sweet william is doing his best to care for me, opening those pesky containers and fixing coffee.

i say all that (and type without caps because it’s just hard and taking a ridiculously long time) because i may not be posting much in the next couple of weeks. i plan on taking care of peggy this time around. i don’t always do that well. i have pressed on and been the “strong one” enough times. i’ve dried my tears and walked the hard road alone occasionally. i’m not sorry i did. but this time i need to practice self-care which i am learning is not selfish but necessary from time to time.

the month of may will end with a quite weekend for us at the wright house. there are library movies and books in a basket, frozen meals and sandwich fixings in the fridge, clean clothes in the dresser drawers.

there will be walks down our lane with the honking of geese, the sweet smell of honeysuckle, the sun on our faces.

i will rest and recuperate. i will give thanks to God who made these bodies to heal themselves, for refined medical procedures and kind personnel, for the one good hand that carries the load for a few weeks, for sweet william brewing a strong pot of coffee and asking what he  can do to help, and for friends and family who care enough to call, to text, to come, to bring food.

i am blessed beyond measure. even on my wimpiest day.

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Sunday grace

Re-viewing my blessings and they bless me again.

Remembering the beauty of a day and writing it down is beauty twice.

I count my gifts in a journal. It should be a daily exercise, a discipline I practice. Sometimes I don’t take the time. Some evenings I am tired and  don’t remember. And then there are days when I forget how blessed I am.

A day offers gifts galore, joy one right after another, blessing upon blessing. And shouldn’t those graces be acknowledged, remembered, re-viewed, and counted?

Yes. A thousand times yes.

The One who blesses and gives bountiful grace deserves my thanks. By counting, I remember the Giver who is easily taken for granted for all He lavishes on me.

I will give thanks with a grateful heart.  I will keep counting, to one thousand and more.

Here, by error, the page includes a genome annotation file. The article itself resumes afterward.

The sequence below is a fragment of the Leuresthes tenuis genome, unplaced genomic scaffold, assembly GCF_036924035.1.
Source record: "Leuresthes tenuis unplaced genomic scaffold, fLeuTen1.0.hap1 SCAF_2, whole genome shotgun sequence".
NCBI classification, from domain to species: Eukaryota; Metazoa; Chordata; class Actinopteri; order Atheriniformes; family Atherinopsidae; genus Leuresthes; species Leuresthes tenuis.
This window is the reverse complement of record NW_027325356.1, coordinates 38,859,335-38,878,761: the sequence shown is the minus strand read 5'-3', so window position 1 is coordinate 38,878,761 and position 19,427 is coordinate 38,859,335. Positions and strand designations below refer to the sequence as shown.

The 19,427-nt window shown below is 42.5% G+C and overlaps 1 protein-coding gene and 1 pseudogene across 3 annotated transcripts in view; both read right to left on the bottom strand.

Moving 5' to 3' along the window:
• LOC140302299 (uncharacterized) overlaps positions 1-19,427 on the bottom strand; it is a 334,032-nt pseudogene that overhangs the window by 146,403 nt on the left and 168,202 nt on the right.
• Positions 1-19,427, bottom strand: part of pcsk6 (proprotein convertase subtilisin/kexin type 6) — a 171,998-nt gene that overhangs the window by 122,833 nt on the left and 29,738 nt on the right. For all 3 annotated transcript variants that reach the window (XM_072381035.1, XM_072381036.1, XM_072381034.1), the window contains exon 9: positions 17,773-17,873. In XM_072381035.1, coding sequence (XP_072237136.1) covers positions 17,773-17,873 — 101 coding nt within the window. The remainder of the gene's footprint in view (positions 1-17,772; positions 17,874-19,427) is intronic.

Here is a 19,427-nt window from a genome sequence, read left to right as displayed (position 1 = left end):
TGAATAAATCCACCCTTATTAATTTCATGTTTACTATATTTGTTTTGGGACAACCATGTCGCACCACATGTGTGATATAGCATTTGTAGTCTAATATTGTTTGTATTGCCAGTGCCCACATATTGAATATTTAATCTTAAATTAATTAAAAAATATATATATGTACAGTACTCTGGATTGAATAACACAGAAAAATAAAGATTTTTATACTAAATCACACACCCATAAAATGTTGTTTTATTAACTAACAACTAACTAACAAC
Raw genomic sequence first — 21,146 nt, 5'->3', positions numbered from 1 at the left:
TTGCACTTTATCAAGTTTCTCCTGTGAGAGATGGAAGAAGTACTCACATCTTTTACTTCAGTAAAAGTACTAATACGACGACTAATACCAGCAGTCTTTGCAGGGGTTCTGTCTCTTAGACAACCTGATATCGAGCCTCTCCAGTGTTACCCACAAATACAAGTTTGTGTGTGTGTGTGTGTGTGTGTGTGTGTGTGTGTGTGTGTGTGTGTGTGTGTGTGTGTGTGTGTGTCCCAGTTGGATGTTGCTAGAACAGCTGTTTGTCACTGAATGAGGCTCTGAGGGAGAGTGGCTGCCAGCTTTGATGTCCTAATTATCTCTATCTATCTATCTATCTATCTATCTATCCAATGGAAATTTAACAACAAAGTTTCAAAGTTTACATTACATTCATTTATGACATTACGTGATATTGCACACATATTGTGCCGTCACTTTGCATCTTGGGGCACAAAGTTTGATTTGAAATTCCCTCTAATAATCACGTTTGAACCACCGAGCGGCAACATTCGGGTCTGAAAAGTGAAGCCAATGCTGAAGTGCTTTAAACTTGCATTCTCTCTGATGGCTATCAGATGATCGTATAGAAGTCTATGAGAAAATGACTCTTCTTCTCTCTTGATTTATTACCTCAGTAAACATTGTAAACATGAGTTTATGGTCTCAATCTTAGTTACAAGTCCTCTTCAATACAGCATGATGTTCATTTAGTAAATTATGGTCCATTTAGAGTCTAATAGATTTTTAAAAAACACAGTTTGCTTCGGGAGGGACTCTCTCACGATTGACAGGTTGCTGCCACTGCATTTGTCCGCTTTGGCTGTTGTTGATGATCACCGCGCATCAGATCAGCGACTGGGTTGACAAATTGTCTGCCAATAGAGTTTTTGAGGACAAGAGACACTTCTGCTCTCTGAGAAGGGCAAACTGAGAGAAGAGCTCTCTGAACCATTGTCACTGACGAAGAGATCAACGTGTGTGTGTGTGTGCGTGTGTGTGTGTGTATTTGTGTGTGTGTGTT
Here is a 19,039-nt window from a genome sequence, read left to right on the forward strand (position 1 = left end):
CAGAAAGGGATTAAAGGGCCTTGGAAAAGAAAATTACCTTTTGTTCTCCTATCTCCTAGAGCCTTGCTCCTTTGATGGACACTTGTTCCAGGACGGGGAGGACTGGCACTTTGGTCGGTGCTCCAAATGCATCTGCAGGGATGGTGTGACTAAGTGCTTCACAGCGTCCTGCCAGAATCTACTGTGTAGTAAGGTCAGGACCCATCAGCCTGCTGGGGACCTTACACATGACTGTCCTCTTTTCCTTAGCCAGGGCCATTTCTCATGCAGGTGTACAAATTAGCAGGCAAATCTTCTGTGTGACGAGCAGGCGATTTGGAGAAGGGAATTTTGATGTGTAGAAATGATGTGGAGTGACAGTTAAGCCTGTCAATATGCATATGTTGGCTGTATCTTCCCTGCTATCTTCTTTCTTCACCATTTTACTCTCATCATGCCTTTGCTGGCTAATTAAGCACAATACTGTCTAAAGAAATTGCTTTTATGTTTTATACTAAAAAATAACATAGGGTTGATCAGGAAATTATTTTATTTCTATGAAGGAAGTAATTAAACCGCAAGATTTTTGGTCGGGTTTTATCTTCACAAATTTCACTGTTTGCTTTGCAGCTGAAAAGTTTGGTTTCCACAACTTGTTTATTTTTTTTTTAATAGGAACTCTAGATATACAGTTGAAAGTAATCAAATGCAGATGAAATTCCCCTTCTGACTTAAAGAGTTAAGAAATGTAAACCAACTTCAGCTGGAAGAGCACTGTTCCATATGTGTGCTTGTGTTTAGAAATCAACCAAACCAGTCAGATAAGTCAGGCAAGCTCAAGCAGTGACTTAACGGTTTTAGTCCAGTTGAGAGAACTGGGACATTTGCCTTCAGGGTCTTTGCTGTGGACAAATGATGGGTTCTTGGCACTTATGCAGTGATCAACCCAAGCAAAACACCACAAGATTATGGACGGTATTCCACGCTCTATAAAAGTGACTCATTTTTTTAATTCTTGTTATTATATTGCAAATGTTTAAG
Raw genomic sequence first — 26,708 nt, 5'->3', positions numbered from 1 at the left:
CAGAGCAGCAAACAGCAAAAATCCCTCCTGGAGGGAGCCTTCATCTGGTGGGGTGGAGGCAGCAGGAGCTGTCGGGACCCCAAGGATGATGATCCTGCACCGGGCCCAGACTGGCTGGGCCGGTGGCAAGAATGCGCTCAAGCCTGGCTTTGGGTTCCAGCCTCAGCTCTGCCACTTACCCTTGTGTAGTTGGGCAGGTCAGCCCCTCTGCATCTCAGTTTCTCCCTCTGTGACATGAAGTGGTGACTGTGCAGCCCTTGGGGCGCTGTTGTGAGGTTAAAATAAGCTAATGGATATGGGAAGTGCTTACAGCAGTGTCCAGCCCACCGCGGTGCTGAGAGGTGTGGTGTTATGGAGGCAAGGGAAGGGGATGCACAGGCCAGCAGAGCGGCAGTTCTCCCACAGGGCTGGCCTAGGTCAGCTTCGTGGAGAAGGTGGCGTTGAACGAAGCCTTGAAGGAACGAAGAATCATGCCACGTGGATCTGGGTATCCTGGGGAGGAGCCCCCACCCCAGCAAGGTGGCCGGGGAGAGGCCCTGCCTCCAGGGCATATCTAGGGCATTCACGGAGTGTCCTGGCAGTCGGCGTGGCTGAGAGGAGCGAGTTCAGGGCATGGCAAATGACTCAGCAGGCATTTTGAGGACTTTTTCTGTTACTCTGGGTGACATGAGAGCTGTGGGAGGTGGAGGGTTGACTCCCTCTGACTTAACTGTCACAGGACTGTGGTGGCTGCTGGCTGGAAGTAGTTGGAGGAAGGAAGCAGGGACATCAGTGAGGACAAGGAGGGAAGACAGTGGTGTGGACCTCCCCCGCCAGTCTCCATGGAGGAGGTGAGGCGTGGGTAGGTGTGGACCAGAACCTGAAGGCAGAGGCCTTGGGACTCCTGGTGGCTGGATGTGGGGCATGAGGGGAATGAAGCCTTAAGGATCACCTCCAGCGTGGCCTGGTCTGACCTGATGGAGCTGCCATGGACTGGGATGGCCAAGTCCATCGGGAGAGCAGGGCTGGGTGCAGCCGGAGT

Sunday grace.

Sunset in Colorado, by travis

Sunset in Colorado. Photo by the one and only Son, Travis.

Winged gifts

One morning this week, I found Sweet William sitting on the edge of the bed looking out the window.  He had spotted a Pileated Woodpecker on the plumb tree in our side yard.

I eased over quietly to see it, not only because it’s a rare occurrence around here, but because I had been wishing-praying-asking God for this very thing.pileated-woodpecker

A bulletin board hangs in the kitchen where a monthly calendar counts off the days. There are a few other things posted there. Like is a card someone sent with a drawing of two little girls in dress-up cloths.  It reminds me of my grand girls when they were young. There’s also a cutout of a little dog with the caption, “Wag more. Bark less,” a reminder to consider the words and attitudes I freely share with Sweet William.

Up in the corner of that hanging board was a picture I had cut out awhile back, the very woodpecker with its brilliant red-head feathers. It was a wish, a desire, a dream to see this creature up close and personal again.

(Photo from myrustichouse.com/)

Years ago, when the grandchildren were very small, I spied a woodpecker on the utility poll that connects electricity and phone lines to our houses. Those were the days when our family-too-far-away lived in the house next door, and it was a joyful arrangement.

The woodpecker was pecking that pole as if it were alive and he was going to find some treat in its battered surface. That’s the last time I recall seeing a critter like him around our area.

We have lots of birds making their homes in our yard and surrounding little woods. They build nests in our bushes and houses on poles, and they generally help keep the insect population under control as they swoop and flutter about. They serenade the morning dawn and entertain me throughout the day with songs and antics.

We are blessed to live across the lane from a lake that is home to a number of Canadian geese. This spring there are two pairs with three little goslings each, and Little Girl Maisie and I often see them waddling along or swimming in line as we take our walks.

My little corner of the world is full of blessings, especially the winged ones.

But it was a woodpecker I longed to see.  When I cut out the picture, I just decided to ask for one from the God who gives good things to His children. Of course, it was not a necessity for me to survive, but it was something I really wanted. Why not ask Him?

The morning I sat on the side of the bed with Sweet William and watched the woodpecker, waiting for him to make his way around the tree so I could see all of his foot-long frame, I was thankful for this gift, a gift I had asked for and had been lovingly, graciously granted by a good, good Father.